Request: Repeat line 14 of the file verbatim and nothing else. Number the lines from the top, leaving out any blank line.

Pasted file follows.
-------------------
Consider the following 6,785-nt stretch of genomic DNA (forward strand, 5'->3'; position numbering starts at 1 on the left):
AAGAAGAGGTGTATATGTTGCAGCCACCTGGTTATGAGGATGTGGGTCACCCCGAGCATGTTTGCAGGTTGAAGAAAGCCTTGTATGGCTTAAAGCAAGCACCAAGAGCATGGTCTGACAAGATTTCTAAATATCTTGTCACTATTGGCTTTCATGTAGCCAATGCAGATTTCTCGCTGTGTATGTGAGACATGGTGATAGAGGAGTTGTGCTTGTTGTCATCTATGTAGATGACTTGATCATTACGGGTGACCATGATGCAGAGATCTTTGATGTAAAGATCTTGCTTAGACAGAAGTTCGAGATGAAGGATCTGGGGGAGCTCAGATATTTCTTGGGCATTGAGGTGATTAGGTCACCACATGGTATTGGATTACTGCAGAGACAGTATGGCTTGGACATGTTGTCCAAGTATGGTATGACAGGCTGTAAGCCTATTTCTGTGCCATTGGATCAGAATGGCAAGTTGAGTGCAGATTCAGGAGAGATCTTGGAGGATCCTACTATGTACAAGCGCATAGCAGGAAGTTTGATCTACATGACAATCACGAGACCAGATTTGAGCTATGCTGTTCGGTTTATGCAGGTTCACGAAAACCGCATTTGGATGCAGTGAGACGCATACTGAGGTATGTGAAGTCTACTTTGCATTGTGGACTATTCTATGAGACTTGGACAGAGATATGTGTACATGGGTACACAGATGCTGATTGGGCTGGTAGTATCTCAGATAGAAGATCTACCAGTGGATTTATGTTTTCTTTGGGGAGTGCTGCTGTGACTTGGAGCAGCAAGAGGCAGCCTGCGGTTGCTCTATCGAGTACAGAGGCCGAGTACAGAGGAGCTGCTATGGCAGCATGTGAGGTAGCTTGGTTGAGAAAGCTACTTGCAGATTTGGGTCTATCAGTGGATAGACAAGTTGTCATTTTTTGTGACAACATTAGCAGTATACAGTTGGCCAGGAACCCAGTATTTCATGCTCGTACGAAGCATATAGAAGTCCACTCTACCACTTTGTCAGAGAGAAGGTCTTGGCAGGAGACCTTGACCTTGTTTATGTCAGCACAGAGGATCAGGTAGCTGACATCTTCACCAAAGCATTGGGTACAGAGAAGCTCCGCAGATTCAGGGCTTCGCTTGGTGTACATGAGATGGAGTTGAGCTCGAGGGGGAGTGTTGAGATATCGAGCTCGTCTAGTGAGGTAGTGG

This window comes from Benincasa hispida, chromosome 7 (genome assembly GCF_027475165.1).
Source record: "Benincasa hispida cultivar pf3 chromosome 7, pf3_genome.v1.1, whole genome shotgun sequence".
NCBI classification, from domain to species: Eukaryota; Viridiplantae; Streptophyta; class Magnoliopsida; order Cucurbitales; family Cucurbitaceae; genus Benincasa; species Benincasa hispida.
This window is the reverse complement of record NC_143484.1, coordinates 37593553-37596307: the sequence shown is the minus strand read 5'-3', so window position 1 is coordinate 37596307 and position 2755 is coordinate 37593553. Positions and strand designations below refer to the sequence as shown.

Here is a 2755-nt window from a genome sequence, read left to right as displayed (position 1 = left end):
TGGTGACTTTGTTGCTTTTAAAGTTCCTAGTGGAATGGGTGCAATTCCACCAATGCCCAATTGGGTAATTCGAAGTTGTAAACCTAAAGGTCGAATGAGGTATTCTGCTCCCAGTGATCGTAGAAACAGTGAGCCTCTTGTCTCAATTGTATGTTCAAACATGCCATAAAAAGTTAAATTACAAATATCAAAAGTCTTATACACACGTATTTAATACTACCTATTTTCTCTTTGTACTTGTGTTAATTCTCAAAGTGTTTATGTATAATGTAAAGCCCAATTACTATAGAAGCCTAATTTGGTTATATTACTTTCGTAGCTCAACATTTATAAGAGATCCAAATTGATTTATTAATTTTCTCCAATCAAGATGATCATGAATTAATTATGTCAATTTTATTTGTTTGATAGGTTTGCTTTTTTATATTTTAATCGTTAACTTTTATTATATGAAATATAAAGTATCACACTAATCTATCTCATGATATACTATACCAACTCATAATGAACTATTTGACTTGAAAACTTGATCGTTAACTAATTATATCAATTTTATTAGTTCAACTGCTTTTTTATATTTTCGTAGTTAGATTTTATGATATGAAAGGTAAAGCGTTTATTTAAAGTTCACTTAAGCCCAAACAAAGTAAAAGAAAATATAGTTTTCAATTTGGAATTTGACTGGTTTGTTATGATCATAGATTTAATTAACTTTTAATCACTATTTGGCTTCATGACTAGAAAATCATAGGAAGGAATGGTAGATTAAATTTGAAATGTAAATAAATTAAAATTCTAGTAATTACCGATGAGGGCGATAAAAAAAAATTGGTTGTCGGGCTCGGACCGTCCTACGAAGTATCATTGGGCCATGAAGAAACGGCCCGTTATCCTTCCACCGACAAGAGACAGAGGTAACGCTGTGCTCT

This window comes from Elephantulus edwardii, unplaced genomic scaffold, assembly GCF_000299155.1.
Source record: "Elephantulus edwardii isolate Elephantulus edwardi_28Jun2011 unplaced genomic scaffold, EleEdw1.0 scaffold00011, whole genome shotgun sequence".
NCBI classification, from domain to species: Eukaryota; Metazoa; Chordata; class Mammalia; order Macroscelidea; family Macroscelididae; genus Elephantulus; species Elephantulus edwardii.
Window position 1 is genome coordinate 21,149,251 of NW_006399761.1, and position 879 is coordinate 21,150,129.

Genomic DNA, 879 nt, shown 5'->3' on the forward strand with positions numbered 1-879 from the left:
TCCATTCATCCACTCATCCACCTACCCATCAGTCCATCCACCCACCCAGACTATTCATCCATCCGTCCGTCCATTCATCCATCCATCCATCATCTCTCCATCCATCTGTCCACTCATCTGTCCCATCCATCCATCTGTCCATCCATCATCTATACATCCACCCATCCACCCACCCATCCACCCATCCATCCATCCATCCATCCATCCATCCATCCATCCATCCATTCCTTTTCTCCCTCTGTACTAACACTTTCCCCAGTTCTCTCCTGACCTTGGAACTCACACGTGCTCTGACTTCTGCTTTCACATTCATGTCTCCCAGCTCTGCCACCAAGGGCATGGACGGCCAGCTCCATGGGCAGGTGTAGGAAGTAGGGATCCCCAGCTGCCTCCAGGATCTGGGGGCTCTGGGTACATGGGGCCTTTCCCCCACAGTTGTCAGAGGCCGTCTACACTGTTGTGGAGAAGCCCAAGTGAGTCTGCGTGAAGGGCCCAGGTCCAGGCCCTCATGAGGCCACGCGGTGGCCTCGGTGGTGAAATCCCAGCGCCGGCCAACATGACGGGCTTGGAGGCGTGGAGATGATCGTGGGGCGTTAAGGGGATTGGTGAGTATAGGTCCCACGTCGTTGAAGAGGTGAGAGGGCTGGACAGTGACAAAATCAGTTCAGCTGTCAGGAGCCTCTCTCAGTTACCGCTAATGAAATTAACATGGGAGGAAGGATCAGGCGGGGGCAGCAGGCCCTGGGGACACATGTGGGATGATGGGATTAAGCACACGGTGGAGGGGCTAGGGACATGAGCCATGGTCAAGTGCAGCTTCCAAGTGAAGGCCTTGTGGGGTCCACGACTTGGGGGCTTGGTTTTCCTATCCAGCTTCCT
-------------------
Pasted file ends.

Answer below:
TCCATTCATCCACTCATCCACCTACCCATCAGTCCATCCACCCACCCAGACTATTCATCCATCCGTCCGTCCATTCATCCATCCATCCATCATCTCTCCATCCATCTGTCCACTCATCTGTCCCATCCATCCATCTGTCCATCCATCATCTATACATCCACCCATCCACCCACCCATCCACCCATCCATCCATCCATCCATCCATCCATCCATCCATCCATCCATTCCTTTTCTCCCTCTGTACTAACACTTTCCCCAGTTCTCTCCTGACCTTGGAACTCACACGTGCTCTGACTTCTGCTTTCACATTCATGTCTCCCAGCTCTGCCACCAAGGGCATGGACGGCCAGCTCCATGGGCAGGTGTAGGAAGTAGGGATCCCCAGCTGCCTCCAGGATCTGGGGGCTCTGGGTACATGGGGCCTTTCCCCCACAGTTGTCAGAGGCCGTCTACACTGTTGTGGAGAAGCCCAAGTGAGTCTGCGTGAAGGGCCCAGGTCCAGGCCCTCATGAGGCCACGCGGTGGCCTCGGTGGTGAAATCCCAGCGCCGGCCAACATGACGGGCTTGGAGGCGTGGAGATGATCGTGGGGCGTTAAGGGGATTGGTGAGTATAGGTCCCACGTCGTTGAAGAGGTGAGAGGGCTGGACAGTGACAAAATCAGTTCAGCTGTCAGGAGCCTCTCTCAGTTACCGCTAATGAAATTAACATGGGAGGAAGGATCAGGCGGGGGCAGCAGGCCCTGGGGACACATGTGGGATGATGGGATTAAGCACACGGTGGAGGGGCTAGGGACATGAGCCATGGTCAAGTGCAGCTTCCAAGTGAAGGCCTTGTGGGGTCCACGACTTGGGGGCTTGGTTTTCCTATCCAGCTTCCT